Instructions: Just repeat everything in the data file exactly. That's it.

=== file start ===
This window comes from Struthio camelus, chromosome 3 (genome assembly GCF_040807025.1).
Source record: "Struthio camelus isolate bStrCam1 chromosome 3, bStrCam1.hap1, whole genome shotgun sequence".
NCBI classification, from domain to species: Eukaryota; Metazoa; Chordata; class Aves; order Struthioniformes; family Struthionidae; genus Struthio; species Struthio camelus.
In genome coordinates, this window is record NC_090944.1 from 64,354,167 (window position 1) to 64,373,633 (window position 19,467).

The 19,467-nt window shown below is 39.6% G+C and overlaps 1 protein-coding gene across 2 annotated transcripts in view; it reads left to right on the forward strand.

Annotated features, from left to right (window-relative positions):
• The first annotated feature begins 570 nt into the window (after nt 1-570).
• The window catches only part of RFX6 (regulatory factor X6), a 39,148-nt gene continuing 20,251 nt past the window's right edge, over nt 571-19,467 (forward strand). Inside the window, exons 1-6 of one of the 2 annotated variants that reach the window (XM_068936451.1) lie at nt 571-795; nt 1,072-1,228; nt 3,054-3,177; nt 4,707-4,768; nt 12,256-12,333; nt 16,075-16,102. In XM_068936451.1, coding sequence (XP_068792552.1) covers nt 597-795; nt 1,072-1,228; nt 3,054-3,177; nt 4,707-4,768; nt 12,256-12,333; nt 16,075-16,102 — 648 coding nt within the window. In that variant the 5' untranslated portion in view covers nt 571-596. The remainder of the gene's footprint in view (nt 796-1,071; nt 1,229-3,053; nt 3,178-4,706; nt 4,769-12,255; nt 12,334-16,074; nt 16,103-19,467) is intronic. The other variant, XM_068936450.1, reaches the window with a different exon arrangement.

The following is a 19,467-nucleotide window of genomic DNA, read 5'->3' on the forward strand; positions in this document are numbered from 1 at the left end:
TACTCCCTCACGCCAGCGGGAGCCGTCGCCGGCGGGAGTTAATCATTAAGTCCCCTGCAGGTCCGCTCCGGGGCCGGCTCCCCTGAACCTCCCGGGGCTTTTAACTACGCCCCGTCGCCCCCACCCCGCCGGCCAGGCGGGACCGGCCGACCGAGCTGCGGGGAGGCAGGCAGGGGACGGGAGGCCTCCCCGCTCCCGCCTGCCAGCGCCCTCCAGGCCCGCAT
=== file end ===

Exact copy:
This window comes from Struthio camelus, chromosome 3 (genome assembly GCF_040807025.1).
Source record: "Struthio camelus isolate bStrCam1 chromosome 3, bStrCam1.hap1, whole genome shotgun sequence".
NCBI classification, from domain to species: Eukaryota; Metazoa; Chordata; class Aves; order Struthioniformes; family Struthionidae; genus Struthio; species Struthio camelus.
In genome coordinates, this window is record NC_090944.1 from 64,354,167 (window position 1) to 64,373,633 (window position 19,467).

The 19,467-nt window shown below is 39.6% G+C and overlaps 1 protein-coding gene across 2 annotated transcripts in view; it reads left to right on the forward strand.

Annotated features, from left to right (window-relative positions):
• The first annotated feature begins 570 nt into the window (after nt 1-570).
• The window catches only part of RFX6 (regulatory factor X6), a 39,148-nt gene continuing 20,251 nt past the window's right edge, over nt 571-19,467 (forward strand). Inside the window, exons 1-6 of one of the 2 annotated variants that reach the window (XM_068936451.1) lie at nt 571-795; nt 1,072-1,228; nt 3,054-3,177; nt 4,707-4,768; nt 12,256-12,333; nt 16,075-16,102. In XM_068936451.1, coding sequence (XP_068792552.1) covers nt 597-795; nt 1,072-1,228; nt 3,054-3,177; nt 4,707-4,768; nt 12,256-12,333; nt 16,075-16,102 — 648 coding nt within the window. In that variant the 5' untranslated portion in view covers nt 571-596. The remainder of the gene's footprint in view (nt 796-1,071; nt 1,229-3,053; nt 3,178-4,706; nt 4,769-12,255; nt 12,334-16,074; nt 16,103-19,467) is intronic. The other variant, XM_068936450.1, reaches the window with a different exon arrangement.

The following is a 19,467-nucleotide window of genomic DNA, read 5'->3' on the forward strand; positions in this document are numbered from 1 at the left end:
TACTCCCTCACGCCAGCGGGAGCCGTCGCCGGCGGGAGTTAATCATTAAGTCCCCTGCAGGTCCGCTCCGGGGCCGGCTCCCCTGAACCTCCCGGGGCTTTTAACTACGCCCCGTCGCCCCCACCCCGCCGGCCAGGCGGGACCGGCCGACCGAGCTGCGGGGAGGCAGGCAGGGGACGGGAGGCCTCCCCGCTCCCGCCTGCCAGCGCCCTCCAGGCCCGCAT